Feb. 26, 2012 at 12:57 PM ET
By Cari Nierenberg
The World Indoor Rowing Championship was started by a group of Boston-based Olympic rowers looking for a way to break up the boredom of indoor winter training and channel their competitive juices until springtime. What began as a fun, little event for beer and bragging rights has grown into a large international competition featuring some of the world's fastest indoor rowers.
Last week, more than 2,300 rowers ages 14 to 91 from two dozen countries came to Boston University to participate in this event, which is also known as the C.R.A.S.H.-B. Sprints.
You might think the event got it's name because competitors "crash and burn" while doing a 2,000-meter sprint on indoor rowing machines. But it stands for Charles River All-Star Has Beens, the men and women who came up with the idea three decades ago.
Indoor rowing regattas now take place around the country and the world, but the C.R.A.S.H.-Bs remains the oldest and biggest.
Participants -- grouped into categories by age, gender, and weight -- sprint for a mile and a quarter on a rowing machine, which rowers call "ergs." There's also an adaptive category for rowers with disabilities who compete in 1,000-meter races.
Make no mistake about it, these are physically and mentally challenging races. "Rowing is the most aggressive sport for training the whole body," says Bob Kaehler, a three-time Olympic rower, physical therapist, and owner of an endurance sports coaching business in Holland, Penn.
"It uses all the major muscle groups in the legs, back, and arms, which is why it's so unique, Kaehler explains.
What also makes rowing difficult and so demanding is that it requires muscular power, cardiovascular endurance, mental toughness, and good technique to coordinate the movements together
In a sprint race, those muscles are building up high levels of lactic acid as you push them to the brink of muscle failure, points out Kaehler. Training helps you learn how to tolerate this pain -- in the legs and lungs, and seemingly everywhere else -- and push beyond it.
It was a mix of adrenaline and pain and a sense of accomplishment that drew Shana McGough, 39, to compete in the C.R.A.S.H.-Bs for a second time.
A San Diego transplant and recreational rower for a decade, McGough recently joined CrossFit Boston where a rowing machine is part of their group strength and conditioning program. McGough says one of the coaches volunteered to teach the group better indoor rowing technique, and this motivated her return to the C.R.A.S.H.-Bs.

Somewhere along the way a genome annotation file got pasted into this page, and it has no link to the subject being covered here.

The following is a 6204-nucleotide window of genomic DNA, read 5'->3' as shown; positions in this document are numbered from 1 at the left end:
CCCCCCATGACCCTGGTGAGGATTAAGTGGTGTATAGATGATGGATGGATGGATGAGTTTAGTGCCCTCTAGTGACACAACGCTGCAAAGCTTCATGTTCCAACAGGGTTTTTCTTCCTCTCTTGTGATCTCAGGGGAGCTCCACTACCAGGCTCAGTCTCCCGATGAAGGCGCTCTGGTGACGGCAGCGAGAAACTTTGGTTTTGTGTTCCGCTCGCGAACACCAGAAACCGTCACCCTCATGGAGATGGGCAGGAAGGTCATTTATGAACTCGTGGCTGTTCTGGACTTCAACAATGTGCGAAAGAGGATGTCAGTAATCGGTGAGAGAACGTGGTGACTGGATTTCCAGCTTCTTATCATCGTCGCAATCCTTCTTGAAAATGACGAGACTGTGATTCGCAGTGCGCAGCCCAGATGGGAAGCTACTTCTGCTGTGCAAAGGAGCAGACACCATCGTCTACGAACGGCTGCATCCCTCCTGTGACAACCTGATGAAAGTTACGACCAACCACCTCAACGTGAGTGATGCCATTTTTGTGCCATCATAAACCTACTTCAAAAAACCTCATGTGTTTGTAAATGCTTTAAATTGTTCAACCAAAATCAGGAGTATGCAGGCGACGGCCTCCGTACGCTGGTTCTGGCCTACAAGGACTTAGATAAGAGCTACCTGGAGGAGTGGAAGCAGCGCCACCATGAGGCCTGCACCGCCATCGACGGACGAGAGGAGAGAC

"Most rowers have a love-hate relationship with the erg," McGough explains, and "Training on it can get boring."
But the group workouts made it better: "I loved having a coach and a supportive community, and I love the training almost more than the event itself," she says.
At the event, McGough competed in the Women's Masters category ages 30 to 39. With a volunteer coxswain behind each rower shouting out encouragement and race splits, rowers race against the clock and each other.
Her race plan was to break up the race into four 500-meter segments and hit each split in just over two minutes. The middle segments of the race were the hardest for her because that's when she was definitely hurting and exhaustion set in.
McGough finished the race in 8 minutes, 24 seconds, good for 19th place out of 23 women. "Eight minutes is a long time to sprint," she admits.
"There is something a little bit ludicrous about the C.R.A.S.H.-Bs," McGough says. "It's such a unique event; it's both incredibly serious and a tiny bit goofy," she adds.
That goofiness is evident by the hammer the event gives out to its first-place finishers. (This year, Kaisa Pajusalu of Concept2 Rowing claimed the top women's prize, and RemoMexico's Juan Cabrera was the top finisher among the men.)
"A hammer is what you call a rower who rows really hard -- with a lot of force like a hammer would produce," says Linda Muri, an elite-level rower who helps organize the C.R.A.S.H.-Bs. "Sometimes it's not as technically pretty -- but really, really hard."
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